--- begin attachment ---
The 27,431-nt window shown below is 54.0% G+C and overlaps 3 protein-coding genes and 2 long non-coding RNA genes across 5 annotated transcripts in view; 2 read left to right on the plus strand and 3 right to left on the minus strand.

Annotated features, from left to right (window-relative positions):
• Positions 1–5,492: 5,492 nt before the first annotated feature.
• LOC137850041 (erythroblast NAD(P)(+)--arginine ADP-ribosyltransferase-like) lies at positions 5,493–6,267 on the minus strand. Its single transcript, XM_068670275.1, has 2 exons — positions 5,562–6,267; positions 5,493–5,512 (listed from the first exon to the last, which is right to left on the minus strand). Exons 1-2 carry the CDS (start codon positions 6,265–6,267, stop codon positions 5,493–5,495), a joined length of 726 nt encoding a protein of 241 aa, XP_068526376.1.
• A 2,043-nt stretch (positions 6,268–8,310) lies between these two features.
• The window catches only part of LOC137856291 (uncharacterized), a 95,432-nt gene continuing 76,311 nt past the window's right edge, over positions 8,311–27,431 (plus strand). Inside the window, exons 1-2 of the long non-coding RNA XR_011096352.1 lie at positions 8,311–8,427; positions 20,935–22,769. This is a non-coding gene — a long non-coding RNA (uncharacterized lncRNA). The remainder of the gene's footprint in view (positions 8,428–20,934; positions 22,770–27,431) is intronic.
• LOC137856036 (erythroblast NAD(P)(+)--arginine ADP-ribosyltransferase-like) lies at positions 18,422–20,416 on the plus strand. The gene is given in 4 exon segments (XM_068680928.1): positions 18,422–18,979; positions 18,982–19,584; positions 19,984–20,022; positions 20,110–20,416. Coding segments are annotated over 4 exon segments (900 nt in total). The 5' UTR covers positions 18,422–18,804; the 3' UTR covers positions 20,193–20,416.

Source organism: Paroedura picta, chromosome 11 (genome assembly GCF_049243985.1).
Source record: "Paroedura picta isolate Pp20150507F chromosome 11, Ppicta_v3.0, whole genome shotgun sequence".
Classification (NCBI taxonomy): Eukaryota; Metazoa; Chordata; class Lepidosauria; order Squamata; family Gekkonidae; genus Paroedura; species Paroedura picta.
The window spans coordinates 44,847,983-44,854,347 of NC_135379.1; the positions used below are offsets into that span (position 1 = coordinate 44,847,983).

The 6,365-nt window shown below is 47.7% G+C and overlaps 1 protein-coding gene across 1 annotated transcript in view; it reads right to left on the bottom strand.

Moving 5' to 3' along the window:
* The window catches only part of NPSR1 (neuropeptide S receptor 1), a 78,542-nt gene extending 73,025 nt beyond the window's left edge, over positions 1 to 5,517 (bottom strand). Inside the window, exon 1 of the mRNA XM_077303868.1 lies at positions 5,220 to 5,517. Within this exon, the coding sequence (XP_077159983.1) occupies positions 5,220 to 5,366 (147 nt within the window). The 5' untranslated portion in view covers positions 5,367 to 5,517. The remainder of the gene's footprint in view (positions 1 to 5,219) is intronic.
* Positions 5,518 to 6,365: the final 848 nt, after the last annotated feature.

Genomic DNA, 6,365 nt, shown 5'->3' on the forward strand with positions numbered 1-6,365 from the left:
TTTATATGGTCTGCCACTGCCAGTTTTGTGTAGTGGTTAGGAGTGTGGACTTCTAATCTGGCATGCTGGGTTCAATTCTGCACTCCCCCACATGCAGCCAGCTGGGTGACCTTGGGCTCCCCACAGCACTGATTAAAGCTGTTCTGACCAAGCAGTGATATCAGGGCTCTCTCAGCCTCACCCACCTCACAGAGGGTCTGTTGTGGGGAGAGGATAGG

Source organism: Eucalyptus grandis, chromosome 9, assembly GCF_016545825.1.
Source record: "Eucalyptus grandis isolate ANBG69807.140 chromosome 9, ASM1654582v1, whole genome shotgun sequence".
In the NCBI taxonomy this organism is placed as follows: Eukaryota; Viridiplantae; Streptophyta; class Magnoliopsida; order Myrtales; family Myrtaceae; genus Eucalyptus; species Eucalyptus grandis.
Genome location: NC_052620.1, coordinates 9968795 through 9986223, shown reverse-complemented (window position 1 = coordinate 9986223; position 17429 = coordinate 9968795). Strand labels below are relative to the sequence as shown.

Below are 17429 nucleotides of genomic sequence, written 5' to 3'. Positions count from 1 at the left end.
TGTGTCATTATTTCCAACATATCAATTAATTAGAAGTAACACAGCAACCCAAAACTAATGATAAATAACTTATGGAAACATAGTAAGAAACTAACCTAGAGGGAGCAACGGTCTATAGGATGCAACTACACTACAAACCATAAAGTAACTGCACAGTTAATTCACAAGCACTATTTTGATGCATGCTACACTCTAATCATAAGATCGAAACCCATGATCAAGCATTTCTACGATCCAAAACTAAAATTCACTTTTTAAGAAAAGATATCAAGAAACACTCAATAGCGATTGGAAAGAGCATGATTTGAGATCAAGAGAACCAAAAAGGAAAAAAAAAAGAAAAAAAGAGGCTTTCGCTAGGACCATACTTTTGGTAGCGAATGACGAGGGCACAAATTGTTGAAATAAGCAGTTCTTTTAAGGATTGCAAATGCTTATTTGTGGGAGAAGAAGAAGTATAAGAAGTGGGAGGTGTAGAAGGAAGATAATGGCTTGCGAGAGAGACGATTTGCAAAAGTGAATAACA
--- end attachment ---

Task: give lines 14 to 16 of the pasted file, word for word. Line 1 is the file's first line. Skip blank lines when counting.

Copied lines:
* The window catches only part of NPSR1 (neuropeptide S receptor 1), a 78,542-nt gene extending 73,025 nt beyond the window's left edge, over positions 1 to 5,517 (bottom strand). Inside the window, exon 1 of the mRNA XM_077303868.1 lies at positions 5,220 to 5,517. Within this exon, the coding sequence (XP_077159983.1) occupies positions 5,220 to 5,366 (147 nt within the window). The 5' untranslated portion in view covers positions 5,367 to 5,517. The remainder of the gene's footprint in view (positions 1 to 5,219) is intronic.
* Positions 5,518 to 6,365: the final 848 nt, after the last annotated feature.

Genomic DNA, 6,365 nt, shown 5'->3' on the forward strand with positions numbered 1-6,365 from the left: